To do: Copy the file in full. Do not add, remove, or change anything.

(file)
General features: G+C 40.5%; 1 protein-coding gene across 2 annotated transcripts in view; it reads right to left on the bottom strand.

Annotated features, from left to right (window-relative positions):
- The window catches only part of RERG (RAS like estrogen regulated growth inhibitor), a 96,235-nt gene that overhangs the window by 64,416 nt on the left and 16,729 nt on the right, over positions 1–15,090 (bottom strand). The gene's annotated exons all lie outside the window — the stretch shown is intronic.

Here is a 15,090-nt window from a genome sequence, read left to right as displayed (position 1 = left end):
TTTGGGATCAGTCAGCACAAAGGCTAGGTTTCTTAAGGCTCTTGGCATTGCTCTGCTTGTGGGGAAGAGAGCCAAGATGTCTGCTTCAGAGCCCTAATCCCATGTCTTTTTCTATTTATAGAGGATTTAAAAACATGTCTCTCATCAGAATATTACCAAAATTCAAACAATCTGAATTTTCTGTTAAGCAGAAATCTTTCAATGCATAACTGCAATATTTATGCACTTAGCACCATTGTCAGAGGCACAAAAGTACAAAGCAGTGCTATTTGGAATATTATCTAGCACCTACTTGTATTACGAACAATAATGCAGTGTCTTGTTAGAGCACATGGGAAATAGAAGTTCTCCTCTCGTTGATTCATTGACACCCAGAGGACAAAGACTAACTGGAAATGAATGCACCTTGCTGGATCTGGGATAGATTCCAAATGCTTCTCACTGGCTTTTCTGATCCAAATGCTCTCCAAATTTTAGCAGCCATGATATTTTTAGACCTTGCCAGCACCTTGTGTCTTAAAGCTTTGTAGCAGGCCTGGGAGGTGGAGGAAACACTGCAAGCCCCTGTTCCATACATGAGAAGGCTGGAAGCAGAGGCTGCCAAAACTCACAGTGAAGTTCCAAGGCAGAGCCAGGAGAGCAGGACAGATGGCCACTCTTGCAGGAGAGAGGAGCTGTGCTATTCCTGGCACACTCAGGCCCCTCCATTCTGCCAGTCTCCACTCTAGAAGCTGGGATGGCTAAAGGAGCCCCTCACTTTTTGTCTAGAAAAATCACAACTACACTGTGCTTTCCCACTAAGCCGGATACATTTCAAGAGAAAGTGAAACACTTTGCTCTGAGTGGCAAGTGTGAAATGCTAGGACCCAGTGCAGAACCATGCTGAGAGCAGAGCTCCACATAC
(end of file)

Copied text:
General features: G+C 40.5%; 1 protein-coding gene across 2 annotated transcripts in view; it reads right to left on the bottom strand.

Annotated features, from left to right (window-relative positions):
- The window catches only part of RERG (RAS like estrogen regulated growth inhibitor), a 96,235-nt gene that overhangs the window by 64,416 nt on the left and 16,729 nt on the right, over positions 1–15,090 (bottom strand). The gene's annotated exons all lie outside the window — the stretch shown is intronic.

Here is a 15,090-nt window from a genome sequence, read left to right as displayed (position 1 = left end):
TTTGGGATCAGTCAGCACAAAGGCTAGGTTTCTTAAGGCTCTTGGCATTGCTCTGCTTGTGGGGAAGAGAGCCAAGATGTCTGCTTCAGAGCCCTAATCCCATGTCTTTTTCTATTTATAGAGGATTTAAAAACATGTCTCTCATCAGAATATTACCAAAATTCAAACAATCTGAATTTTCTGTTAAGCAGAAATCTTTCAATGCATAACTGCAATATTTATGCACTTAGCACCATTGTCAGAGGCACAAAAGTACAAAGCAGTGCTATTTGGAATATTATCTAGCACCTACTTGTATTACGAACAATAATGCAGTGTCTTGTTAGAGCACATGGGAAATAGAAGTTCTCCTCTCGTTGATTCATTGACACCCAGAGGACAAAGACTAACTGGAAATGAATGCACCTTGCTGGATCTGGGATAGATTCCAAATGCTTCTCACTGGCTTTTCTGATCCAAATGCTCTCCAAATTTTAGCAGCCATGATATTTTTAGACCTTGCCAGCACCTTGTGTCTTAAAGCTTTGTAGCAGGCCTGGGAGGTGGAGGAAACACTGCAAGCCCCTGTTCCATACATGAGAAGGCTGGAAGCAGAGGCTGCCAAAACTCACAGTGAAGTTCCAAGGCAGAGCCAGGAGAGCAGGACAGATGGCCACTCTTGCAGGAGAGAGGAGCTGTGCTATTCCTGGCACACTCAGGCCCCTCCATTCTGCCAGTCTCCACTCTAGAAGCTGGGATGGCTAAAGGAGCCCCTCACTTTTTGTCTAGAAAAATCACAACTACACTGTGCTTTCCCACTAAGCCGGATACATTTCAAGAGAAAGTGAAACACTTTGCTCTGAGTGGCAAGTGTGAAATGCTAGGACCCAGTGCAGAACCATGCTGAGAGCAGAGCTCCACATAC